Homebuyers cashing in $8,000 tax credits

First-time homebuyers around the country have started to cash in on their tax credits from the Recovery Act.

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By David Goldman, CNNMoney.com staff writer

Map
Where the $8,000 tax credit is going
Through August, 315,000 first-time homebuyers took advantage of a Recovery Act tax credit of up to $8,000.
What I bought with my $8,000 tax credit
These 7 new homeowners stepped up their house-hunting to take advantage of the first-time buyer tax credit.
What would you do with $10,000?
  • Save it
  • Spend it
  • Invest it
  • Pay down debt

NEW YORK (CNNMoney.com) -- Hundreds of thousands of first-time homebuyers across the country have begun to claim their tax credits, according to new government data released on Friday.

So far, nearly 315,000 people have claimed the tax credit after filing an amended 2008 tax return, according to a Treasury Department report on the status of the Recovery Act.

California led all states with 42,304 claimed credits.

Eligible first-time homebuyers can claim the credit of up to $8,000 -- or 10% of the home's value, whichever is less -- on either an amended 2008 return or on their 2009 return.

Treasury's figures more than likely sharply underestimate the real number of people who have taken advantage of the credit because many homebuyers have not yet claimed it on their tax return.

According to a recent National Association of Realtors survey, about 1.1 million first-time homebuyers have used the credit. NAR expects that number to grow to about 1.8 million by the time the credit expires on Nov. 30.

The discrepancy between Treasury and NAR probably stems from the fact that a majority of eligible first-time homebuyers have opted to wait to file for the credit on their 2009 returns, which they can file in early 2010.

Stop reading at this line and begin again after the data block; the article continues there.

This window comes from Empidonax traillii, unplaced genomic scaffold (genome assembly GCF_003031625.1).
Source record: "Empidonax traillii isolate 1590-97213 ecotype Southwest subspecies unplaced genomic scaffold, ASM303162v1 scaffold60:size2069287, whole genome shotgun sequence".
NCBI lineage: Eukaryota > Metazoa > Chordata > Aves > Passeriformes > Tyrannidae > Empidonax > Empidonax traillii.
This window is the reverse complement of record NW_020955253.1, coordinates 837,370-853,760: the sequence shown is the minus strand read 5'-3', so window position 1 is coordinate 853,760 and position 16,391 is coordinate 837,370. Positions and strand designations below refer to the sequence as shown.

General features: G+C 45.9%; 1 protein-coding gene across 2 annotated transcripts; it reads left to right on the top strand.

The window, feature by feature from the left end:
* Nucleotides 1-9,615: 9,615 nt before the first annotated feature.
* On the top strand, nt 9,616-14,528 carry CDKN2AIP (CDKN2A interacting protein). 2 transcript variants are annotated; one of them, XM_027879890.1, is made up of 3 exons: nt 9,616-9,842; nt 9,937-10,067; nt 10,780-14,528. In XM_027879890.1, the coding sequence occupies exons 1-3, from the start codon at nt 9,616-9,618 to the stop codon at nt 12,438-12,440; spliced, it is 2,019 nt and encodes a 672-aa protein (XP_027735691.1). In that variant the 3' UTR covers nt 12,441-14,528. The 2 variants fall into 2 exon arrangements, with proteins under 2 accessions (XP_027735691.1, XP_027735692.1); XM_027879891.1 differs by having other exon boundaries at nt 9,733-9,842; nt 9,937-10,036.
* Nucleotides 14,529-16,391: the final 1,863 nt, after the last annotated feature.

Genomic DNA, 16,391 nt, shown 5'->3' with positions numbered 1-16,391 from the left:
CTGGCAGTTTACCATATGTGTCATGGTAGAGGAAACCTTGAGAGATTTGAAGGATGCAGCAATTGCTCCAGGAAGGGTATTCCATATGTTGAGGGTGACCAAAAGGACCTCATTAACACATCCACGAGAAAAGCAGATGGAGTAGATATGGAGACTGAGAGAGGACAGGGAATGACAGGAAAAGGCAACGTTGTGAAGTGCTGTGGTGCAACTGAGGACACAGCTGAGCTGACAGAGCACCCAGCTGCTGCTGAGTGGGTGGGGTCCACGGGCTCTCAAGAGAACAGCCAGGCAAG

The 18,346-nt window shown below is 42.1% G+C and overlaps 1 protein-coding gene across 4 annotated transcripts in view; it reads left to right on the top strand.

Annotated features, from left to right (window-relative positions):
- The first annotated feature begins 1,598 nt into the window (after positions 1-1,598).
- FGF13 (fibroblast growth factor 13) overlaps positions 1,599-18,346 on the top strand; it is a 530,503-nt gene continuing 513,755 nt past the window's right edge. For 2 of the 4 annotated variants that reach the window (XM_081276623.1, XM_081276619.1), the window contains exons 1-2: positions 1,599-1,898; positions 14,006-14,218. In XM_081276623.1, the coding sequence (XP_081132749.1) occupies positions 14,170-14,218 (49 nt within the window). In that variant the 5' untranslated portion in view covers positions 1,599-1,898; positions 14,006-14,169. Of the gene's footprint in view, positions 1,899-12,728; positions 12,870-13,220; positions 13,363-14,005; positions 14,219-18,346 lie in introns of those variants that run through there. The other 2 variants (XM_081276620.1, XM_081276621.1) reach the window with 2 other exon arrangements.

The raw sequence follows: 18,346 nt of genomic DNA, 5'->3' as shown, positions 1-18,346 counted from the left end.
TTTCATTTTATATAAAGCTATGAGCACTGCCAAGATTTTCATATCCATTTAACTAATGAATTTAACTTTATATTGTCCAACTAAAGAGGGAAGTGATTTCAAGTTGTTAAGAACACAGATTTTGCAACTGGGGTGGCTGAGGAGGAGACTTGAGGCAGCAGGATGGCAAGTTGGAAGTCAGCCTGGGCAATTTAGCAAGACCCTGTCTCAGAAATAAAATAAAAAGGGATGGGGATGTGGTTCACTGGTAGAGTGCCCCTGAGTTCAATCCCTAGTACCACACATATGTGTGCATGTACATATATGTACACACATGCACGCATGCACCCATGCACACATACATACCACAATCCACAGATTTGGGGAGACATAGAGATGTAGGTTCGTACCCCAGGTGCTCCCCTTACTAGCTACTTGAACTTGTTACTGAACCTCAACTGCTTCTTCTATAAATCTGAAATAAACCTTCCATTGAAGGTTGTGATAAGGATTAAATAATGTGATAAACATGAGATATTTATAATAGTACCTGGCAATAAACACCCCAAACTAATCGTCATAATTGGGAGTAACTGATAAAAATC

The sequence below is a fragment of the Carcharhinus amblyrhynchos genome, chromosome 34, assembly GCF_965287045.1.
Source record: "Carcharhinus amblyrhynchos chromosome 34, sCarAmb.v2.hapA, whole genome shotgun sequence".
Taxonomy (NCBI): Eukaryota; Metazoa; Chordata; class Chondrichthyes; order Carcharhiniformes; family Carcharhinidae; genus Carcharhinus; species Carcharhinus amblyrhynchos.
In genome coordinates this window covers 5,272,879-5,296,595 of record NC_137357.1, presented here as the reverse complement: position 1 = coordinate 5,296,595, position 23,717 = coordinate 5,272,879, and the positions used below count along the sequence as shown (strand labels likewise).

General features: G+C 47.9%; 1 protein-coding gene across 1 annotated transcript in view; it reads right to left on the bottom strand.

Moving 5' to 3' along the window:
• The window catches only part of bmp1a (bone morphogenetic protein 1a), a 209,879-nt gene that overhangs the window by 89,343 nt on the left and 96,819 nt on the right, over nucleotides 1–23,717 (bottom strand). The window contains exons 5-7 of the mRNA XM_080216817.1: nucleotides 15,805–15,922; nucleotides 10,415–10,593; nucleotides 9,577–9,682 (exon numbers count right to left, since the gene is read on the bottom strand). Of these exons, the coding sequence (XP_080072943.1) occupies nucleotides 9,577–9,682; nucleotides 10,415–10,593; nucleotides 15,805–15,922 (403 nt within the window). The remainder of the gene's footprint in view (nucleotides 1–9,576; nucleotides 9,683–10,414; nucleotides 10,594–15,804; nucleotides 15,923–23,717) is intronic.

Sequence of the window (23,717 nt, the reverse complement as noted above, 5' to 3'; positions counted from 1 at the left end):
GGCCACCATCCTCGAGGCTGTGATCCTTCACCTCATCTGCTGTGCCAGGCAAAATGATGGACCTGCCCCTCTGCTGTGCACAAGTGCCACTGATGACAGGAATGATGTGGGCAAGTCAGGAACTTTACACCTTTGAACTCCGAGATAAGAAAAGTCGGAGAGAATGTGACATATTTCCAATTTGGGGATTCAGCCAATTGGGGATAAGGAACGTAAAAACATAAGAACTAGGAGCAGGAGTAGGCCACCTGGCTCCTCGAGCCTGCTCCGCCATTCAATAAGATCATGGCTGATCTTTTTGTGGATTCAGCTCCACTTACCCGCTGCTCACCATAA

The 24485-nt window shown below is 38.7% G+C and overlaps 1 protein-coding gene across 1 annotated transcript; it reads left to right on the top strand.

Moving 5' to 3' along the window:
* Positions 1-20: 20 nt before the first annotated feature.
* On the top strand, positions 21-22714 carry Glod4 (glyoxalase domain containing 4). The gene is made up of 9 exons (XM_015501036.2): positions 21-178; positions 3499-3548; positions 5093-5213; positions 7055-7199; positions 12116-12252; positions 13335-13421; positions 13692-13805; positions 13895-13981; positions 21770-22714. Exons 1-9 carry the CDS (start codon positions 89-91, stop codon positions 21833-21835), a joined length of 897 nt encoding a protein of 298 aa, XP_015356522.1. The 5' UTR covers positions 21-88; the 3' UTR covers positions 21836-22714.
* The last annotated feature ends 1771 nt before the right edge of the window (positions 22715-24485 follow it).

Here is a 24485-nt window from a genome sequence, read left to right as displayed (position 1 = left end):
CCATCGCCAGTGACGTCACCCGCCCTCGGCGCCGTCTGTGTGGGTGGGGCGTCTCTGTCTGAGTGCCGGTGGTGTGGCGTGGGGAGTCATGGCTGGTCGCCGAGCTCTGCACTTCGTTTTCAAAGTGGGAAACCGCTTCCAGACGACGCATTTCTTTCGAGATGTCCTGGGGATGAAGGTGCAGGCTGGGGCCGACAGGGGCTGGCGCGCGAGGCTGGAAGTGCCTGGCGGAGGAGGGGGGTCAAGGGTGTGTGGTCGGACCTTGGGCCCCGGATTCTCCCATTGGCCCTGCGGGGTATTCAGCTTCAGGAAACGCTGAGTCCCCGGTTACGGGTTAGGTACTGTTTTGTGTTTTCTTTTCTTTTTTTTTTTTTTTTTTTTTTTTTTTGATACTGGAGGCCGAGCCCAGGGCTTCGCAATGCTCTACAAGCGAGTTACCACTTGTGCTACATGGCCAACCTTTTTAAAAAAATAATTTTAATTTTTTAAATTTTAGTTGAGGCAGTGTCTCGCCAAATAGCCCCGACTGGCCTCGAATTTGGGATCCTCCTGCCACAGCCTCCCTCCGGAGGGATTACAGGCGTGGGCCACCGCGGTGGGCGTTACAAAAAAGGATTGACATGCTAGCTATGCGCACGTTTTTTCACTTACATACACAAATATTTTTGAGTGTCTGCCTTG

State-by-state data. The Treasury figures show how some of the hardest-hit states during the housing downturn are now among the states with the largest numbers of claimed tax credits.

California, Georgia, Florida, Arizona and Michigan are all in the top 10, when it comes to claiming the credits. Though part of that is likely skewed by population figures, other large states like New York and Virginia have been left in the dust.

"We're seeing some big increases in many of the areas with the biggest price corrections," said NAR spokesman Walter Maloney. "That's no coincidence."

A National Delinquency Report from the Mortgage Bankers Association showed that California, Florida, Arizona and Nevada combined accounted for 44% of all foreclosure starts during the quarter. Last quarter, the Cape Coral metro area in Florida recorded the largest decline in home prices: 52.8% to $84,000, according to a NAR report.

After California, Texas and Florida were the next states with the largest number of claims, with over 29,000 each. Arizona had nearly 9,300 claims and Nevada rounded out the top 20, with 5,259.

Most of the smaller states made up the bottom of the list, with Vermont's first-time buyers bringing up the rear, claiming just 351 credits.

Applying for the credit is as easy as filing income taxes. First-time homebuyers just have to claim it on their return -- no other forms or papers have to be filed.

National Association of Realtors estimated an extra 350,000 sales will occur this year, solely because of the credit. The National Association of Homebuilders, more conservatively predicted 165,000 extra home sales. To top of page

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